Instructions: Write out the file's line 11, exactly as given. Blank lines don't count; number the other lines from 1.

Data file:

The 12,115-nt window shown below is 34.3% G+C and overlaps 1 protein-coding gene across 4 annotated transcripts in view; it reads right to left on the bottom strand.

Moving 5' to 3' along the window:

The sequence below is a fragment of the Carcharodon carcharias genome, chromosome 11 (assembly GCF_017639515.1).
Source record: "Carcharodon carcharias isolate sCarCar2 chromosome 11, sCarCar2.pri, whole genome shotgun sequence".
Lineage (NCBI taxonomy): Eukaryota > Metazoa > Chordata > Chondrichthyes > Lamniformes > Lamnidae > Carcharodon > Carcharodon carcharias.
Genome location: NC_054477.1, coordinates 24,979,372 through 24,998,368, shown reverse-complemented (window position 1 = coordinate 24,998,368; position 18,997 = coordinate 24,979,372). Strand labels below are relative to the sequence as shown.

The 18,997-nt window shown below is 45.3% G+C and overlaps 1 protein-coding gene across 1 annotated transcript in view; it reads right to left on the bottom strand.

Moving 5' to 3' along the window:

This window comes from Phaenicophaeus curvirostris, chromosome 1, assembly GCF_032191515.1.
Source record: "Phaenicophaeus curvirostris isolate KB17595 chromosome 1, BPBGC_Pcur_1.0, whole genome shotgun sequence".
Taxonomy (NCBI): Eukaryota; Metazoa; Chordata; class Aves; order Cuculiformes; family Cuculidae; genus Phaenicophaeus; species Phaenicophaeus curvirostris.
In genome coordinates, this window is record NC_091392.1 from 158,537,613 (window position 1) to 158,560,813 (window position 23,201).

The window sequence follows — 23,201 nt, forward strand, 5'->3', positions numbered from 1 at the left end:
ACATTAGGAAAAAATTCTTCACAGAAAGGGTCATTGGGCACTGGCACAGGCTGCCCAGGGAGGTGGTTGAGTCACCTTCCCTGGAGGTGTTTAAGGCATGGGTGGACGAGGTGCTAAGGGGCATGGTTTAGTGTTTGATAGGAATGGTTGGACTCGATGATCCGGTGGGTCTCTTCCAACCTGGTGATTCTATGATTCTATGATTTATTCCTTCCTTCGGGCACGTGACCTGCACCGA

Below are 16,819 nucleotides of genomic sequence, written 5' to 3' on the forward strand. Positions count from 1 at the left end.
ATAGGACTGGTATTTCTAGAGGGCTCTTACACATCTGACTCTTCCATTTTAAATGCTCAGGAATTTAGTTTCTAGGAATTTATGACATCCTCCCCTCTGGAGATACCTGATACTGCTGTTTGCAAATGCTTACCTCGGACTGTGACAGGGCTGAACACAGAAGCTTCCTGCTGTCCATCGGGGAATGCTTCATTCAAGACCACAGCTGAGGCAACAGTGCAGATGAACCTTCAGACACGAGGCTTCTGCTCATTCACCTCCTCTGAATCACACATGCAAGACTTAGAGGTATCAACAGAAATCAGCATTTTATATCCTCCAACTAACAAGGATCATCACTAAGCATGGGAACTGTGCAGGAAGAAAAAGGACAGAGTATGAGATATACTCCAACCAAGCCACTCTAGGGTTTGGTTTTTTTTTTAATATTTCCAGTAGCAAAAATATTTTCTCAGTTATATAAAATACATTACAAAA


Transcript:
Taxonomy (NCBI): Eukaryota; Metazoa; Chordata; class Aves; order Cuculiformes; family Cuculidae; genus Phaenicophaeus; species Phaenicophaeus curvirostris.